For the vast majority of history, people freaked out about eclipses.

Ancient peoples in particular often could not rationally explain eclipses. Unsurprisingly, it was not uncommon to say the eerie, celestial phenomena foretold doom: floods, pestilence and famine.

The earliest record of an eclipse we have comes from clay tablets unearthed from the ancient Sumerian city of Ur. The tablets record a lunar eclipse that occurred 2094 B.C. on April 4, 2094 B.C. (based on our current calendar) and, predictably, the news was not promising:

“In the month Simanu an eclipse occurs on day 14, the Moon-god in his eclipse is obscured on the east side above and clears on the west side below, the north wind blows, [the eclipse] commences in the first watch of the night and it touches the middle watch… The king of Ur will be wronged by his son, the Sun-god will catch him and he will die at the death of his father…”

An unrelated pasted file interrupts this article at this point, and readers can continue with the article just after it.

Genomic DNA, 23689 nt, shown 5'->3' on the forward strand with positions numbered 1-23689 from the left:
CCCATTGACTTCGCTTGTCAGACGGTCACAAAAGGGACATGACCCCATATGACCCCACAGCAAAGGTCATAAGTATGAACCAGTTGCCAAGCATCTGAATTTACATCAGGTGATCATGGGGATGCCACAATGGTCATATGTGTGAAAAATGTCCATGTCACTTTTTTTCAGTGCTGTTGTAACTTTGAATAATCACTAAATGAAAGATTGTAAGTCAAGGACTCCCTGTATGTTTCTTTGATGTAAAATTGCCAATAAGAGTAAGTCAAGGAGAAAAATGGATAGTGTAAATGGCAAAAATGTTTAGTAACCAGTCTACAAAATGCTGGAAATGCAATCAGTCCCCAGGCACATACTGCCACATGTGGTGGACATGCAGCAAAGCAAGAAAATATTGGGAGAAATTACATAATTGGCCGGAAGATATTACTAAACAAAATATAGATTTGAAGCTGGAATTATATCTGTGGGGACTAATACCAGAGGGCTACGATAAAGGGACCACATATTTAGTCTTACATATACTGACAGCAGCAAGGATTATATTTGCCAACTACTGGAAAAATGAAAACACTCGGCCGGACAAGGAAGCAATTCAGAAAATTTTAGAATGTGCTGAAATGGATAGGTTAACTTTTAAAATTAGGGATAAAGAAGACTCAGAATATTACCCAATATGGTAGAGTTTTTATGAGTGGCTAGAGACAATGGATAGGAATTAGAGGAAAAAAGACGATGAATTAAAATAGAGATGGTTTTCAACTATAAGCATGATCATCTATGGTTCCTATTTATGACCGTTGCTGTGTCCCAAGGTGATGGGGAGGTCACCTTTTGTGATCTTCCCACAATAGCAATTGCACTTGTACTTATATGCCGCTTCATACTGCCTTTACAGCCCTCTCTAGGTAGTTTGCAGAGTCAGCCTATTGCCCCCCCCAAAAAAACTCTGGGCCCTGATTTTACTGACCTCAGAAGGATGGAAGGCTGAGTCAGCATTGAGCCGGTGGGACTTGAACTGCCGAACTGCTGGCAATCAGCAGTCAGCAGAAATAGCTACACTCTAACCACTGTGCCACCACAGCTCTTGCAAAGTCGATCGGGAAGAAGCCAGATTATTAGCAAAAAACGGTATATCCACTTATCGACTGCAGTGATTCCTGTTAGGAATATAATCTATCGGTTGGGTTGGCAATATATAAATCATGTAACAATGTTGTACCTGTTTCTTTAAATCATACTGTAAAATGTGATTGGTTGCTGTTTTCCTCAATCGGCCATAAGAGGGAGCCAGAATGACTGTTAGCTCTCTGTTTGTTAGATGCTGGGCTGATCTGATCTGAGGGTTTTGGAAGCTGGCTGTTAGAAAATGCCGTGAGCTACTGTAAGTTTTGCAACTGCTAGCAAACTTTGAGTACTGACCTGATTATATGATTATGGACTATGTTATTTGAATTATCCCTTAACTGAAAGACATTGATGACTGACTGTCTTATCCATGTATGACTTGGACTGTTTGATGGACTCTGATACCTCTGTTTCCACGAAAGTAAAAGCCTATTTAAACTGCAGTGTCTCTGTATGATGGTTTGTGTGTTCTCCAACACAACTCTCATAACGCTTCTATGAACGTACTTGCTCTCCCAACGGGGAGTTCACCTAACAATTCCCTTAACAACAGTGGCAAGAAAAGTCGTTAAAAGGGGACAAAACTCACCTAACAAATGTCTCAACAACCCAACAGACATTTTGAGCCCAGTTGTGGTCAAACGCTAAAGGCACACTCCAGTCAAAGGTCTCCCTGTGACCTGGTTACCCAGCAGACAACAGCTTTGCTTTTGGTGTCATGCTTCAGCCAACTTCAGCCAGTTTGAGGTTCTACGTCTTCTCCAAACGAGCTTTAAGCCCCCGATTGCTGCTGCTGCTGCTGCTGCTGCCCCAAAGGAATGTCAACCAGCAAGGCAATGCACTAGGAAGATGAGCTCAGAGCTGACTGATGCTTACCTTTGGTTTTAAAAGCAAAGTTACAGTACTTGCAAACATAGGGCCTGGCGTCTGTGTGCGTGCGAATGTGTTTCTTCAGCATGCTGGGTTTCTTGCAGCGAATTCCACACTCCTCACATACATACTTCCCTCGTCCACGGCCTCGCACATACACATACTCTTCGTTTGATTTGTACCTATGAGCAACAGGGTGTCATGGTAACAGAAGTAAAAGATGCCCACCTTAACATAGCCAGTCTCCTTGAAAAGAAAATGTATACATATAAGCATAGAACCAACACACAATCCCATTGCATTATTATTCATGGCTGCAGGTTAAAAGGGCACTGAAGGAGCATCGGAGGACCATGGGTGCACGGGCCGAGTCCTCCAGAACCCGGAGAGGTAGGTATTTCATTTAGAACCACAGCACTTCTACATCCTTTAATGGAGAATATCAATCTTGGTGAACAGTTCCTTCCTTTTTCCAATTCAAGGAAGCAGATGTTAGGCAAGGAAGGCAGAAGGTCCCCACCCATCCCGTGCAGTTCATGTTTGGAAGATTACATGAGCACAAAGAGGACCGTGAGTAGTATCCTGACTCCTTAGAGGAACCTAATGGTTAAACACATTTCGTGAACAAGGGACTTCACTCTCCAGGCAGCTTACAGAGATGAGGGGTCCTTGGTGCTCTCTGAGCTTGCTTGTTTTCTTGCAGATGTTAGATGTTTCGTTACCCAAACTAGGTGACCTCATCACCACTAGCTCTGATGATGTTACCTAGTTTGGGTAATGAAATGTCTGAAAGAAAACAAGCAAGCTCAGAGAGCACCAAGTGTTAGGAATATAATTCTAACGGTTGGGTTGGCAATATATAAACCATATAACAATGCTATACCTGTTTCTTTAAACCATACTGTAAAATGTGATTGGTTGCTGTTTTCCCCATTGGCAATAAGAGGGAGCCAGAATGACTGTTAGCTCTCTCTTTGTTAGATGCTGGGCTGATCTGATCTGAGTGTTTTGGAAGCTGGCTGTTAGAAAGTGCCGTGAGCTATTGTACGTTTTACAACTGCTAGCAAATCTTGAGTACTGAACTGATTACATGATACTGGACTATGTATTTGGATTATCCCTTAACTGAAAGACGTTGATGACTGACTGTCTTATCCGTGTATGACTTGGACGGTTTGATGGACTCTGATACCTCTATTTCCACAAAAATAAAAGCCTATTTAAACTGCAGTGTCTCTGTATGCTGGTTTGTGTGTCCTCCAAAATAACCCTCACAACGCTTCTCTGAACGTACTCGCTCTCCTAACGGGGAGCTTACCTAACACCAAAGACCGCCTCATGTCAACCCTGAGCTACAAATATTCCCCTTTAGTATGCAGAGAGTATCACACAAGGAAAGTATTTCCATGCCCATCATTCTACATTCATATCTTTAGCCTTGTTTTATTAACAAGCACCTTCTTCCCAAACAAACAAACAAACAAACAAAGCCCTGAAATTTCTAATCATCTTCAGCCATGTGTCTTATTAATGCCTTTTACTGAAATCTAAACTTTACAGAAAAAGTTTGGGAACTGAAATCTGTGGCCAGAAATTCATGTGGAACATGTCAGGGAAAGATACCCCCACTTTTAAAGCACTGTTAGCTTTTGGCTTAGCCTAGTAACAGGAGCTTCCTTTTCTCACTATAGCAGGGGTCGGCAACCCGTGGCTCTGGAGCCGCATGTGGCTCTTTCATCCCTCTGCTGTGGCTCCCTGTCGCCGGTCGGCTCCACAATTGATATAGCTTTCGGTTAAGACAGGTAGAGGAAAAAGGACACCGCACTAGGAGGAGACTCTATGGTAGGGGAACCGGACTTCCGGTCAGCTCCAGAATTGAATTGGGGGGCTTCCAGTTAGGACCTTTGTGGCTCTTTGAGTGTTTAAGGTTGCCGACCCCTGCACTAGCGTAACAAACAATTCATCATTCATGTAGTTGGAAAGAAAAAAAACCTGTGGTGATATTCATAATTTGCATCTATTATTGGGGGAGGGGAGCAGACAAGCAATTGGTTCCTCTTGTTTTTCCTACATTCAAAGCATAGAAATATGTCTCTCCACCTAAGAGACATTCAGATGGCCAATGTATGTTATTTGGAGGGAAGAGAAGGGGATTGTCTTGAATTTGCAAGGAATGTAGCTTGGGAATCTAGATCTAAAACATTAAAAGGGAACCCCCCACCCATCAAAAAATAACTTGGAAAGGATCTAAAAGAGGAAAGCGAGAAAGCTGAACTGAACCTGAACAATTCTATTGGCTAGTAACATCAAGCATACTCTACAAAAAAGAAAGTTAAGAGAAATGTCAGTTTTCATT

The king in question, whose murder is foretold in the tablets, was King Shulgi, who had recently claimed his throne. Fortunately for Shulgi, the prophesy did not come to pass; his reign extended for half a century.

Writing nearly 1,500 years later, the Greek poet Archilochus similarly freaked out:

“Nothing can be surprising any more or impossible or miraculous, now that Zeus, father of the Olympians has made night out of noonday, hiding the bright sunlight, and . . . fear has come upon mankind. After this, men can believe anything, expect anything. Don’t any of you be surprised in future if land beasts change places with dolphins and go to live in their salty pastures, and get to like the sounding waves of the sea more than the land, while the dolphins prefer the mountains.”

Few humans today pay much attention to solar or lunar eclipses, perhaps because they no longer seem mysterious to us. But this needn’t be the case. Though we have gained much when it comes to rationally explaining nature, we shouldn’t lose our sense of wonder about it.